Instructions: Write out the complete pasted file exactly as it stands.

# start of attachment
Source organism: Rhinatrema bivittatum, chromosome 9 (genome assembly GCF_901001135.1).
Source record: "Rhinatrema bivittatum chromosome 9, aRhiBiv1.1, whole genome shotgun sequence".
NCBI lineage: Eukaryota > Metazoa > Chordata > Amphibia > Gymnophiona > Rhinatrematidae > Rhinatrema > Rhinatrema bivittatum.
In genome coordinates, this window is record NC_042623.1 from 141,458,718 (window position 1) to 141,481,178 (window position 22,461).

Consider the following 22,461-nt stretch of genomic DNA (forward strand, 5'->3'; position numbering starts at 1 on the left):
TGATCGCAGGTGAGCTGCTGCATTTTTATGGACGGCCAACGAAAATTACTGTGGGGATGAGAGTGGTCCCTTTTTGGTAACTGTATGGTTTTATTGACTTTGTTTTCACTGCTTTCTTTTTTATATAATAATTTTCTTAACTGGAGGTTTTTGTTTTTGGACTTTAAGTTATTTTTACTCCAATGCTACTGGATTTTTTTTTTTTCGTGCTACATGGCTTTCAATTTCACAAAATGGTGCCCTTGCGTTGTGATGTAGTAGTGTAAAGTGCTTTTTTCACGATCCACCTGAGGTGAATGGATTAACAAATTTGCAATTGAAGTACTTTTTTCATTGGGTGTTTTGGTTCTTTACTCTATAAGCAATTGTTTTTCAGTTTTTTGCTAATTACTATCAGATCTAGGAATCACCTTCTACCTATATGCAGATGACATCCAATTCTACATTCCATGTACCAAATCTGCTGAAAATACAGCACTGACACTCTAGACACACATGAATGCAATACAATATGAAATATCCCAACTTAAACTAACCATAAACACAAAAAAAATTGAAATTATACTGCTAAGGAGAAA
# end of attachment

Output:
Source organism: Rhinatrema bivittatum, chromosome 9 (genome assembly GCF_901001135.1).
Source record: "Rhinatrema bivittatum chromosome 9, aRhiBiv1.1, whole genome shotgun sequence".
NCBI lineage: Eukaryota > Metazoa > Chordata > Amphibia > Gymnophiona > Rhinatrematidae > Rhinatrema > Rhinatrema bivittatum.
In genome coordinates, this window is record NC_042623.1 from 141,458,718 (window position 1) to 141,481,178 (window position 22,461).

Consider the following 22,461-nt stretch of genomic DNA (forward strand, 5'->3'; position numbering starts at 1 on the left):
TGATCGCAGGTGAGCTGCTGCATTTTTATGGACGGCCAACGAAAATTACTGTGGGGATGAGAGTGGTCCCTTTTTGGTAACTGTATGGTTTTATTGACTTTGTTTTCACTGCTTTCTTTTTTATATAATAATTTTCTTAACTGGAGGTTTTTGTTTTTGGACTTTAAGTTATTTTTACTCCAATGCTACTGGATTTTTTTTTTTTCGTGCTACATGGCTTTCAATTTCACAAAATGGTGCCCTTGCGTTGTGATGTAGTAGTGTAAAGTGCTTTTTTCACGATCCACCTGAGGTGAATGGATTAACAAATTTGCAATTGAAGTACTTTTTTCATTGGGTGTTTTGGTTCTTTACTCTATAAGCAATTGTTTTTCAGTTTTTTGCTAATTACTATCAGATCTAGGAATCACCTTCTACCTATATGCAGATGACATCCAATTCTACATTCCATGTACCAAATCTGCTGAAAATACAGCACTGACACTCTAGACACACATGAATGCAATACAATATGAAATATCCCAACTTAAACTAACCATAAACACAAAAAAAATTGAAATTATACTGCTAAGGAGAAA